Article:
Vinyl makes my heart pump faster and faster until I can hear each click separately and distinctly from the one before.
It’s the only TV show that has ever given me a panic attack, so perfectly does it depict a time and lifestyle in New York that makes me quiver with emotions that are not exactly nostalgia, not exactly incredible memories, not exactly fear, not exactly so many things.
The hair, the clothes, the furniture, the goddamn tape machine….
I had a friends with benefits kinda thing going with a major rock star——the nerdiest member of fairly nerdy (if you knew them) but sexiest group. I had actually met the other members of the group during my one week as a waitress.
I was the worst waitress in the history of waitresses. I worked, if you could call it that, the lobster shift at a retched greasy–diner would, in the middle of Harvard Square. My customers were truck drivers and musicians, some uber-successful.
I smiled as I spilled the coffee. Nobody minded. My tips were the change from the dollar. As coffee was 25 cents and almost nobody bought any food. It wasn’t a go after a night out kind of diner; more like go after a night of practicing, or before or after work. They began ordering around 5AM when I began plotting my exit. But as I said I only lasted a week.
The musician I knew, had an apartment a few blocks from my duplex in a triple decker. I lived with eight people from all over the world. No we weren’t a commune–to answer the oft asked question.
My sister and her best friend from home were moving into a bottom apartment on the other side of the triplex. I was helping them move and must have gone outside for a cigarette and some air.
A gorgeous young woman, half Turk and half East Indian, was standing outside the house. We began talking and by night I had moved into the duplex she shared with her sister, a gay Cuban Harvard Ed student, a Polish Princess who grew up in South America, and some more people.
I moved my stuff from Sea Cliff, Long Island where I had lived so many places that year I almost couldn’t give you my address. Then I transferred from NYU to Boston University which was to turn out to be one of the best things I have ever done but move into that duplex.
Life’s funny that way. You’re 22, already separated, angry at almost all of your friends—justifiably so, hating the top ranked program you transferred to, and just generally wanting everything to be different when you go visit your sister at one of her three waitress jobs and her boss hires you on the spot.
This leads to making a new best friend who you move in with, sleeping with a rock star, working at a top end Boston store after you’re fired; your best clients are transexuals and high class ho’s—two groups you’ve always had a soft spot for. Plus they’re the only people who can afford your store which is trying but not quickly enough to become a store for the masses. Your Christmas bonus is a silver lurex gown you wear out clubbing.
The rock star is on tour often. His living room has no furniture—zilch. His bathroom is small with a full size poster of The New York Dolls on the inside door. This will turn out to be ironically funny much later.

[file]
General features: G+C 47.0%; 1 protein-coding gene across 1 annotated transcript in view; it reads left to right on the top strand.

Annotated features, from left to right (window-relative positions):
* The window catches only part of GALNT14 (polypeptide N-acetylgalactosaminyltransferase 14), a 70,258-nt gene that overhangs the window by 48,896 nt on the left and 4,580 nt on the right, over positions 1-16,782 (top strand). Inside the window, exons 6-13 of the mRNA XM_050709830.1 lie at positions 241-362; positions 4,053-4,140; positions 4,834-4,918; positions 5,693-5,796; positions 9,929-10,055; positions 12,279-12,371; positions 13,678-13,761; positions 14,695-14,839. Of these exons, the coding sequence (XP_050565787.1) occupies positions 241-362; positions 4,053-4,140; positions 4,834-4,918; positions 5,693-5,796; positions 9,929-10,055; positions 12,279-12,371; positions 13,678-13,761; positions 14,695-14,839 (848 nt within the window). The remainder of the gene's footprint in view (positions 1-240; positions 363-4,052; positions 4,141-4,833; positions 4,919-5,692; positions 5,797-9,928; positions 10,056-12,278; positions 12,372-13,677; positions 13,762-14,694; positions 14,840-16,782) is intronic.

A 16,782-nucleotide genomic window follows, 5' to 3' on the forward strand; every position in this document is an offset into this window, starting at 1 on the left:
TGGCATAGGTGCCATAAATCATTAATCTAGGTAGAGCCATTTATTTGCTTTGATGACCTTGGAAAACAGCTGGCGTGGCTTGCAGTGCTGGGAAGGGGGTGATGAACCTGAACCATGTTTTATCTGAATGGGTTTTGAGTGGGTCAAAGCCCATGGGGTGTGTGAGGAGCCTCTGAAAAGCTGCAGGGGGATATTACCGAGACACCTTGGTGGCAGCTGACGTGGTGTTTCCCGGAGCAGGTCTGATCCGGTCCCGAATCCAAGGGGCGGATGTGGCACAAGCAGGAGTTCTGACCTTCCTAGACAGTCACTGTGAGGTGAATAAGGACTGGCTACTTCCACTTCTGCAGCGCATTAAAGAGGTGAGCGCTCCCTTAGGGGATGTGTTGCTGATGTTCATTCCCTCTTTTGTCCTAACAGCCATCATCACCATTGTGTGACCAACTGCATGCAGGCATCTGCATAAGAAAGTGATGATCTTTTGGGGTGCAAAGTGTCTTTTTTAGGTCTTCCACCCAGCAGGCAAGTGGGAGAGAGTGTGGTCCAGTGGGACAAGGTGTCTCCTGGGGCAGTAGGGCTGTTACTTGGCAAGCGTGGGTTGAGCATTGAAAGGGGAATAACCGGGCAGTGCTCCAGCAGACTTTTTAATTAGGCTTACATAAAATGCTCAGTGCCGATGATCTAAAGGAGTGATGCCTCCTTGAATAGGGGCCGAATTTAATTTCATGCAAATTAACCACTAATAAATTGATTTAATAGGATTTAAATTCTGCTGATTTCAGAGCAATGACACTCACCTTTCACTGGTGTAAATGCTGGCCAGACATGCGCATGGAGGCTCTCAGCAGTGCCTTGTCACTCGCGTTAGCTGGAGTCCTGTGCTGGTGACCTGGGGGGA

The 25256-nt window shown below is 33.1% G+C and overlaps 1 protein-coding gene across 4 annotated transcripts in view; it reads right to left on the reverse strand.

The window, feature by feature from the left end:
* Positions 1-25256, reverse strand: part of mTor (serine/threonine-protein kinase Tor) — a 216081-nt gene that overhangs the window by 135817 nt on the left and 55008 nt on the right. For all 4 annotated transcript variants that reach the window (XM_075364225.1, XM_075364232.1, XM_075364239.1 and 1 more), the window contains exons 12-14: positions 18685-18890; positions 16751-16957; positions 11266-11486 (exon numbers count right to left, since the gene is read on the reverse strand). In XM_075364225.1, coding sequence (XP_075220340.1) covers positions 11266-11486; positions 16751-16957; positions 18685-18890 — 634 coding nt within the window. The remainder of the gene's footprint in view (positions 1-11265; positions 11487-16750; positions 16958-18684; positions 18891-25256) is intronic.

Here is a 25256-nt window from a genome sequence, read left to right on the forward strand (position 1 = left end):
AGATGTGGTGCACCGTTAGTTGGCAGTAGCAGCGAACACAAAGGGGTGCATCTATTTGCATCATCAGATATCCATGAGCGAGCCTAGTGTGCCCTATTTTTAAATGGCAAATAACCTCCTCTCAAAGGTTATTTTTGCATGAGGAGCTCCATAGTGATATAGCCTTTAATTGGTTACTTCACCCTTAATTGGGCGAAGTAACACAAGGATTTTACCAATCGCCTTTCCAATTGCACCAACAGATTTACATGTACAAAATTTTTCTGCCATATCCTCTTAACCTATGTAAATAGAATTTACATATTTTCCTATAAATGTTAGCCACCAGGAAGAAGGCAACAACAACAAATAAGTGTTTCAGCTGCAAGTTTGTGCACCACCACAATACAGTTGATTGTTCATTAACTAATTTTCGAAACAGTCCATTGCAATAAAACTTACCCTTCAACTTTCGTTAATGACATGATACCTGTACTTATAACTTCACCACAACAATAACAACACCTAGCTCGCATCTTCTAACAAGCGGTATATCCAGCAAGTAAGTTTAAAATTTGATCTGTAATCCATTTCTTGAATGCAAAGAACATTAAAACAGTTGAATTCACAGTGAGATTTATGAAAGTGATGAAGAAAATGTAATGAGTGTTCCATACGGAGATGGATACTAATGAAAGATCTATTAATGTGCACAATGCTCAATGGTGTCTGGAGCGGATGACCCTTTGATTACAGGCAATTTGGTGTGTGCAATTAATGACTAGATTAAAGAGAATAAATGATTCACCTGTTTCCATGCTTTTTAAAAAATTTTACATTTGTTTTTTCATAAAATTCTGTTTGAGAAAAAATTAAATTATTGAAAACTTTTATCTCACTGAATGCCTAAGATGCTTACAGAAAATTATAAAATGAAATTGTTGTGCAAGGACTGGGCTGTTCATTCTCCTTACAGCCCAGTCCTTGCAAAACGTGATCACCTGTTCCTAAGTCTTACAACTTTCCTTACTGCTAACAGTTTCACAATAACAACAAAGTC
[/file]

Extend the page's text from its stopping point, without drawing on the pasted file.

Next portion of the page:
The bedroom has a waterbed, state of the art TV (it’s 1973; how state of the art can it be?) and bureau with a professional, state of the art tape machine.
He plays you the new album his group is making. You think it’s gross, and anti women. It will turn out to be a seminal album, and just a few years later when you’re not so prissy you will love it.
Two years later, in 1975 I moved back to New York. No longer angry at my friends, I took the first job a friend found me at an airbrushed tee company. We did the Liza, Elizabeth, Marilyn, and more tees and sweatshirts.
They were pricey but I wouldn’t be caught dead wearing one.
Because the pay was decent I was quickly able to get an apartment. (This will be its own chapter.) Instead of moving the Upper West Side, I moved to the apartment on East 63rd Street off Fifth that my father picked.
The apartment was rent stabilized and charming though worn. I was the youngest tenant, for the first three years. Though the youngest my parties were far from the wildest. And by today’s standards I would have been considered to be decedent.
At the tee shirt company, 40 blocks downtown, my job was assistant to the president. Normally this would be the worst fit job for me as it would contain admin elements but the true admin work was a joke. My job was much more important to the company.
My boss was both a heroin addict, and sexaholic. I never figured out how he could be both successfully but really didn’t want to waste my time thinking about this. (He doesn’t remind of anyone in particular on Vinyl but he and the other owner who lived on Long Island were around the same ages as Bobby Cannavale, and Ray Romano’s characters, and way grosser.
I stayed at the job because I didn’t think a good company would hire me. I know how wrong I was but….
When most of my job was spent making up stories about why he couldn’t come to the phone. “Sorry he’s at a lunch meeting….No I don’t think you really want to meet him at a fourteen seat omelette restaurant off Madison….I know he should be in the Village; Village restaurants are the best.”
My boss was really in his office where non–muffled cries were becoming louder and louder. I was in the art department where I would answer the phone so as not to hear the moans, and to keep the art director from drinking before Two PM. As he generally wanted to begin at Nine AM, this was an achievement.
One day on my walk home I walked into the new Moynihan for Senator office on the street level on Sixth Avenue in the 40’s. If I thought I knew the 1970’s I hadn’t seen anything yet.